18xx games, now in musical form
May 20, 2019 7:50 PM   Subscribe

Maybe you've heard of the 18xx family of railroad stock-market boardgames? It all started with the game 1829, and today comprises a huge range of games, lasting from 2 to 10+ hours, mostly set in the nineteenth century, in locations all around the world. The market for these games has always been tiny, so there's a thriving niche community of amateur design/printing. Well now, 18xx meets Les Miserables, in a ten song musical version by podcaster Ambie Valdés.

Ambie has other (shorter!) boardgame songs (songs from Disney movies, pop songs, Pokemon, etc) on her Youtube channel ambierona. She co-hosts a boardgame podcast called Board Game Blitz.

She also has a short series of videos thru Dice Tower introducing new players to the 18XX series of games -- what is it, where to start, etc.

Here's boardgamegeek.com's page on the 18xx family... reddit thread on where to start with 18xx... And fair warning, if you play you may develop opinions on which are the best poker chips.
posted by LobsterMitten (13 comments total) 14 users marked this as a favorite
Bwaha The Confrontation is good (it's at 18:37), and it feels like the one single time I played an 18xx game. So does "Play now, play now, get ready for some stocks" for that matter.

And I see you board game EXPEDITs.
posted by fleacircus at 10:35 PM on May 20

How directly does enjoying more rail-building-centric games like Empire Builder (or even Ticket to Ride) translate to 18xx games?

that bookcase with all the games in it, wow
posted by snuffleupagus at 1:51 AM on May 21

I've never heard of 18XX games, but they seem really interesting. Given that there are hundreds of them, which one would be a good one to start with? Maybe one that could be completed in a couple hours?

Also, given that this game is all about money and profit, does it bring out the rage that Monopoly does?
posted by sixohsix at 3:28 AM on May 21

The Master of the House one is good too.

which one would be a good one to start with?

IDK but Javert recommends 1889.
posted by fleacircus at 5:38 AM on May 21

Given that there are hundreds of them, which one would be a good one to start with? Maybe one that could be completed in a couple hours?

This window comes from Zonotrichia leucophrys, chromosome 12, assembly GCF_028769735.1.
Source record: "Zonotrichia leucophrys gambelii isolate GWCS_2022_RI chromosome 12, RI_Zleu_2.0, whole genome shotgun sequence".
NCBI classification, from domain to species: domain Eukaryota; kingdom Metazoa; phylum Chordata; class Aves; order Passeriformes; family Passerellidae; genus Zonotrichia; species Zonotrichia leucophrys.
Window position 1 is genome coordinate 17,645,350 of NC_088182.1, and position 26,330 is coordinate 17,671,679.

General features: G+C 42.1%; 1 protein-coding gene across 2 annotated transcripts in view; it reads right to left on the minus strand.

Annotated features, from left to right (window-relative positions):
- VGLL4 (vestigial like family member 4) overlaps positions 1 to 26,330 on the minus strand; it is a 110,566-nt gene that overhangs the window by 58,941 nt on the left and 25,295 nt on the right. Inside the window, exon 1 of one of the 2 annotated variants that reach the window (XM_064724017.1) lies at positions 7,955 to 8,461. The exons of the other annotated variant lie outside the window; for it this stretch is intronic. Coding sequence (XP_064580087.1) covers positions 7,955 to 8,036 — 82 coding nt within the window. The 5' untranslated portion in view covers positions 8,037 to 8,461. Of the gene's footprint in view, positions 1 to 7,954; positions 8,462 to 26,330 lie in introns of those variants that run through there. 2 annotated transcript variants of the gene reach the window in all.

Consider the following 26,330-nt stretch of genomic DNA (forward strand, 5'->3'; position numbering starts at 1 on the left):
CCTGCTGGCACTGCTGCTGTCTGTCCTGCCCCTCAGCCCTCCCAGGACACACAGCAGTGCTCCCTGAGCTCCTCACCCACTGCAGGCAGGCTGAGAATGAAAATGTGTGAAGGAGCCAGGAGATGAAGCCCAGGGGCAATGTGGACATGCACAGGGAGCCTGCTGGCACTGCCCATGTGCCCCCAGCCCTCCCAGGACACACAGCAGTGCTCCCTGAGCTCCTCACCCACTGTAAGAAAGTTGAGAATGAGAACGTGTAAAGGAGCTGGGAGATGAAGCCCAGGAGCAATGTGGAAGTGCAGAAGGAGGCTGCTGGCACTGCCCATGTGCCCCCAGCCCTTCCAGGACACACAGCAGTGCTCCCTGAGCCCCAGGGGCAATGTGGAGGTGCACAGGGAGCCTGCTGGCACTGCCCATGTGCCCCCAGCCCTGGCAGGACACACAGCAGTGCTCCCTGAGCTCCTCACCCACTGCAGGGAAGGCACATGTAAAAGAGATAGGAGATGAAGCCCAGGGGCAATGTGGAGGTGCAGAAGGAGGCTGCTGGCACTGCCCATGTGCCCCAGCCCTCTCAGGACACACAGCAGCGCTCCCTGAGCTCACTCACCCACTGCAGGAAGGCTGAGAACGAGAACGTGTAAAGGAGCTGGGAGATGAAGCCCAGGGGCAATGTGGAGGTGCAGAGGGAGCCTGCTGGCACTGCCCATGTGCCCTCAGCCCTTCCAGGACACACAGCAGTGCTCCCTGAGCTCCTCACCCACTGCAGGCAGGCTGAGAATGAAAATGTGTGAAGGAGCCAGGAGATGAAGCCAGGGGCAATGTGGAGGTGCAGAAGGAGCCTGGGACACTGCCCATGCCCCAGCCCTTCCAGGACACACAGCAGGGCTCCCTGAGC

18Lilliput condenses a lot of 18XX gameplay into a Euro-style shell and lasts about ninety minutes to two hours. It is not, in any sense, a "pure" or "classic" XX title, because it adds an action-selection mechanic that fundamentally changes how the game plays, but if you enjoy playing it you will probably enjoy advancing to "real" XX. (If you want to condense even further, Chicago Express takes about an hour and turns XX into a pure Euro, at which point it really isn't XX any more but is still a fun game.)

If you want to try a starter "true" XX, the recently-Kickstarted 18Chesapeake is an excellent choice since it is firmly designed to be "a first 18XX" but is still an excellent game for experienced XX players (whereas Lilliput is kind of a novelty). Also, per the video, 1889 works well as a first XX also (and can be print-and-played from files available on Boardgamegeek), although it lacks a couple of mechanics that make Chesapeake an ideal first XX (like the train exporting).

Also, given that this game is all about money and profit, does it bring out the rage that Monopoly does?

Monopoly causes rage for a lot of reasons, but the biggest one is usually that the game boils down to who gets the best die rolls. 18XX are no-luck games, so ultimately the only person you have to blame if and when you go bankrupt is yourself.
posted by mightygodking at 6:40 AM on May 21 [1 favorite]

which one would be a good one to start with ?

I personally started playing Imperial and Imperial 2030 games that are kinda like a mash up between a stock management game and diplomacy (plus with rondel action!). Really not exactly the same thing, but whetted my appetite enough to search out these other games and dive in from there.

I would say if you can find it 1846 would be my choice? It's a solid intro into the 18xx series and doesn't have too many really crazy features that some of the others can have. It's a big enough map that you'll always feel you have things to do without the real cramped, terrible cutthroat start you can sometimes find.